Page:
- Obama takes aim at ‘corporate deserters’
- Dick’s Sporting Goods lays off 478 PGA golf pros
- Senators: Cease-fire must allow Israel to defend against rockets, tunnels
- Sierra Leone doctor fighting Ebola catches disease
- Iraq welcomes Russian fighter jets, helicopter gunships into ISIL fight
- John McCain laments: Obama’s ‘self-pity … is really kind of sad’
- GOP offer to fix VA gives $10 billion in emergency funds
- Paul Ryan offers to repair U.S. economic safety net with a single grant stream
- Kim Jong-un builds bond with Putin: $250M Russia-backed addition to key port opens
- Pope Francis meets Meriam Ibrahim, a Sudanese woman sentenced to death
News briefs from around Kentucky at 1:58 a.m. EST
Thursday, January 23, 2014
Question of the Day
FRANKFORT, Ky. (AP) - Kentucky lawmakers would violate their oath to uphold the Constitution if they passed two casino-related measures at the same time, an expanded-gambling opponent told a House committee on Wednesday.
A court challenge would likely result, said attorney Stan Cave, representing The Family Foundation.
Cave’s comments provided a new twist to a perennial debate about expanded gambling in a state with a long history of wagering on horses that has resisted casinos.
The testimony came as the House Licensing and Occupations Committee reviewed two gambling proposals sponsored by House Speaker Pro Tem Larry Clark, D-Louisville. It did not vote on the measures.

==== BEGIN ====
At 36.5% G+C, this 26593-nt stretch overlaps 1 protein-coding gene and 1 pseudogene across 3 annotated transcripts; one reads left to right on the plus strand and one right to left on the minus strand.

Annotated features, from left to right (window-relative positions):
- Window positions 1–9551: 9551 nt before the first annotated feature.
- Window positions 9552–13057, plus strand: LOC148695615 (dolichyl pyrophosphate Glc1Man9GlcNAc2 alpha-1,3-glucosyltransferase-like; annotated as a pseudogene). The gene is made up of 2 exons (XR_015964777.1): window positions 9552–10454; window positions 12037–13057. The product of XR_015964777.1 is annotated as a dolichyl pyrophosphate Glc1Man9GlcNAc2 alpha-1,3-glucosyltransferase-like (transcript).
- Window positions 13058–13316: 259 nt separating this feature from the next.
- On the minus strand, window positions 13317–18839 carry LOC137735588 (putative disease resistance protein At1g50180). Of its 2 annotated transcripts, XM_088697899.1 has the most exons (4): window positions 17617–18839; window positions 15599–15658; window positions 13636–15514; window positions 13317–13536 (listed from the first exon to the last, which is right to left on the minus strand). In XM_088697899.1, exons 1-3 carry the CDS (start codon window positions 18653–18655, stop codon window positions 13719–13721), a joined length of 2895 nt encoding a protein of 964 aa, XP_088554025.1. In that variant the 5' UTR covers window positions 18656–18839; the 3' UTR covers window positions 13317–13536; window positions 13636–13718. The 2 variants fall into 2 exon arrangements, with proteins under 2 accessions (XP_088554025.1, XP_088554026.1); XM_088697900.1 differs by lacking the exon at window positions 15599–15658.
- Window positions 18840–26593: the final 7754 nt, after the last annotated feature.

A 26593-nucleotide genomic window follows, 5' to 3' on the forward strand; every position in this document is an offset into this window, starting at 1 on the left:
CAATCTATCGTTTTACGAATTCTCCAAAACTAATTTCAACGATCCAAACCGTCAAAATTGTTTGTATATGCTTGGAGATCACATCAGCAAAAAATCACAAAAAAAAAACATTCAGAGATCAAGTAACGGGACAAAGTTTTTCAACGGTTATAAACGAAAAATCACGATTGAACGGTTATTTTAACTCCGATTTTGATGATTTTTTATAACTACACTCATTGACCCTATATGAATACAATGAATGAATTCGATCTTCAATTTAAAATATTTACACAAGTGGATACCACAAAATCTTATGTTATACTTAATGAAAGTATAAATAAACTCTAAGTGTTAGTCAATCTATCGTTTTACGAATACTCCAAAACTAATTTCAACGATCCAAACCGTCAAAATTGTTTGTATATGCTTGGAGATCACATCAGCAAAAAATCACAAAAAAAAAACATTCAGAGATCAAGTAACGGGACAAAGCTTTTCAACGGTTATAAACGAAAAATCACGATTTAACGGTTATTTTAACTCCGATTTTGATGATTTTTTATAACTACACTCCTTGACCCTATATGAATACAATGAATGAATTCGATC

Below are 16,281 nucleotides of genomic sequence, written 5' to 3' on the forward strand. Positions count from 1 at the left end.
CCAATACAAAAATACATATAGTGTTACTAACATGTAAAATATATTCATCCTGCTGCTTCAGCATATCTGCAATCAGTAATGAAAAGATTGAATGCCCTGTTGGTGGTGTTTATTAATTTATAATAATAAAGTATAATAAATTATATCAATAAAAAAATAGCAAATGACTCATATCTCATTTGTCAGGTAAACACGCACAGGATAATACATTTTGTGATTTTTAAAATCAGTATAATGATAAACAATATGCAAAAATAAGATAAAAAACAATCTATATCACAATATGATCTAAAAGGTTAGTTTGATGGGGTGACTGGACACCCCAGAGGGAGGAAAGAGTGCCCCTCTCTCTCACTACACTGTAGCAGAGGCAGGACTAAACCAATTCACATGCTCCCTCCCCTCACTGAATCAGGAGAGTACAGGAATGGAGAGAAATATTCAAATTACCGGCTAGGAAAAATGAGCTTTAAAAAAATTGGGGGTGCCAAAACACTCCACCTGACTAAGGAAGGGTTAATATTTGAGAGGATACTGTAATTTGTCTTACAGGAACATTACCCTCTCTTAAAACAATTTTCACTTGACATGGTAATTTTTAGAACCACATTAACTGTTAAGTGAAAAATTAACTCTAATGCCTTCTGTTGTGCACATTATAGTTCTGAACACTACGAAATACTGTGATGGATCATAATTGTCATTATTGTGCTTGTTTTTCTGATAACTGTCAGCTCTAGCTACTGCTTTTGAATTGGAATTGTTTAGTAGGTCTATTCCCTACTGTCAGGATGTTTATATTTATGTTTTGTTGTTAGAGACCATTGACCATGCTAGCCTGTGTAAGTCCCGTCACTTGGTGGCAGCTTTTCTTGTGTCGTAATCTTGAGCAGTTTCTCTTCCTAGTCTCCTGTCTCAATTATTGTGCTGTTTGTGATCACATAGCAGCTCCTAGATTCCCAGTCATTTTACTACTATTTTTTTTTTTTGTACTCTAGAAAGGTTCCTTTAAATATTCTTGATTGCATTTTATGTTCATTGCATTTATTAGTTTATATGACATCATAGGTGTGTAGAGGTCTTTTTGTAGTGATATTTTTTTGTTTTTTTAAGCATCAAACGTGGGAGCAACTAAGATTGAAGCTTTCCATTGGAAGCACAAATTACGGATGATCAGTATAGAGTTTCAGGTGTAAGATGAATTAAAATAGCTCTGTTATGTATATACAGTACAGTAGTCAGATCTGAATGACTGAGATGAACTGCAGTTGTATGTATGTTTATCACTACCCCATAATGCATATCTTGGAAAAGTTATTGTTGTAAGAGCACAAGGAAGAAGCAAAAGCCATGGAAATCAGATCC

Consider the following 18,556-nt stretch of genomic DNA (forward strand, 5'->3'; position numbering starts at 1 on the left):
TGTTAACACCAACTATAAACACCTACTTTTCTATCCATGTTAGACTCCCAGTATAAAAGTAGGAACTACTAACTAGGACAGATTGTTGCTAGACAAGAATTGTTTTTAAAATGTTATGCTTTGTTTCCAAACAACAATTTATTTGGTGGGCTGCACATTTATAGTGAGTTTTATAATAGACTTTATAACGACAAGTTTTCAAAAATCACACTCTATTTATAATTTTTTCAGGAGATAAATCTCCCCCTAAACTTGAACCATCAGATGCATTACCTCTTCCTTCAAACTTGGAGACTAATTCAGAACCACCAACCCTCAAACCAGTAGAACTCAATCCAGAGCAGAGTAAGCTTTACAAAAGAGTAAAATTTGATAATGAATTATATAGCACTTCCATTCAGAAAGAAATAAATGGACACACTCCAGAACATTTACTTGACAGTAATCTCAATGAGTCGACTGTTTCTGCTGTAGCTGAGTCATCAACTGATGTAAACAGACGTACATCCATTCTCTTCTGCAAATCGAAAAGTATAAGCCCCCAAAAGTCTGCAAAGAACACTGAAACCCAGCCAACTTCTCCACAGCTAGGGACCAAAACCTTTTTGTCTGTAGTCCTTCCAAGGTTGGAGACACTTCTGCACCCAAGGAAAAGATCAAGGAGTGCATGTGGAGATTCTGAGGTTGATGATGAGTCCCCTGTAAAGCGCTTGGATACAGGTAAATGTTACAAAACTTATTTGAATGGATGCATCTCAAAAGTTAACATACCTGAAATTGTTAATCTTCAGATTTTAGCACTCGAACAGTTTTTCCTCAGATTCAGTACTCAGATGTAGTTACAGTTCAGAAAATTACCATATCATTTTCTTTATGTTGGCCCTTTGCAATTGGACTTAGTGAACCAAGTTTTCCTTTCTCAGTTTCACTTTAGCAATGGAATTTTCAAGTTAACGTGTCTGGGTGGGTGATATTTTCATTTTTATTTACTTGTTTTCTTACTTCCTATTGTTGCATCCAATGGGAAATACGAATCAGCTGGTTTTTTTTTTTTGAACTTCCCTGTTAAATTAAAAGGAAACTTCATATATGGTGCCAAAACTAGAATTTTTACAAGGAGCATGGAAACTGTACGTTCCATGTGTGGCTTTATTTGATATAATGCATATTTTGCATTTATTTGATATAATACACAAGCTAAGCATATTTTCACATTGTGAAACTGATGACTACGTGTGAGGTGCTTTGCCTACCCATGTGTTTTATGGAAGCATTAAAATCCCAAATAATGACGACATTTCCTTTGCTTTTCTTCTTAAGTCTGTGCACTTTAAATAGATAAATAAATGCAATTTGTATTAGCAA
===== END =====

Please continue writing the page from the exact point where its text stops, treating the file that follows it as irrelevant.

One is a proposed constitutional amendment that would let Kentucky voters decide whether they want to legalize casinos. A companion bill would specify in state law how many casinos to allow, how the industry would be regulated and how the state’s share of revenue would be distributed.
Clark, the House’s second-ranking member, said Kentuckians deserve to know such specifics before getting a chance to decide on the ballot measure.
FRANKFORT, Ky. (AP) - U.S. Rep. Harold “Hal” Rogers said Wednesday that the federal government should have a continued role in spreading high-speed Internet access to the struggling coalfields of eastern Kentucky.
The Kentucky Republican said the federal spending bill passed by Congress last week included $10 million to expand broadband access to distressed areas of central Appalachia.
“I’m hopeful that this will be the beginning of federal investments for broadband in our hard-hit coalfields,” Rogers told reporters at the Kentucky Capitol.
As chairman of the U.S. House Appropriations Committee, Rogers will have an influential voice in trying to direct more federal money to link underserved areas to high-speed broadband service. Rogers‘ district covers much of eastern Kentucky, which has areas lacking such broadband access.
Rogers expressed support for a plan outlined by Democratic Gov. Steve Beshear on Tuesday to connect all of Kentucky to high-speed Internet service.
Kentucky ranks 46th nationally in high-speed broadband availability, and nearly a quarter of the state’s population lacks broadband access, Beshear said.
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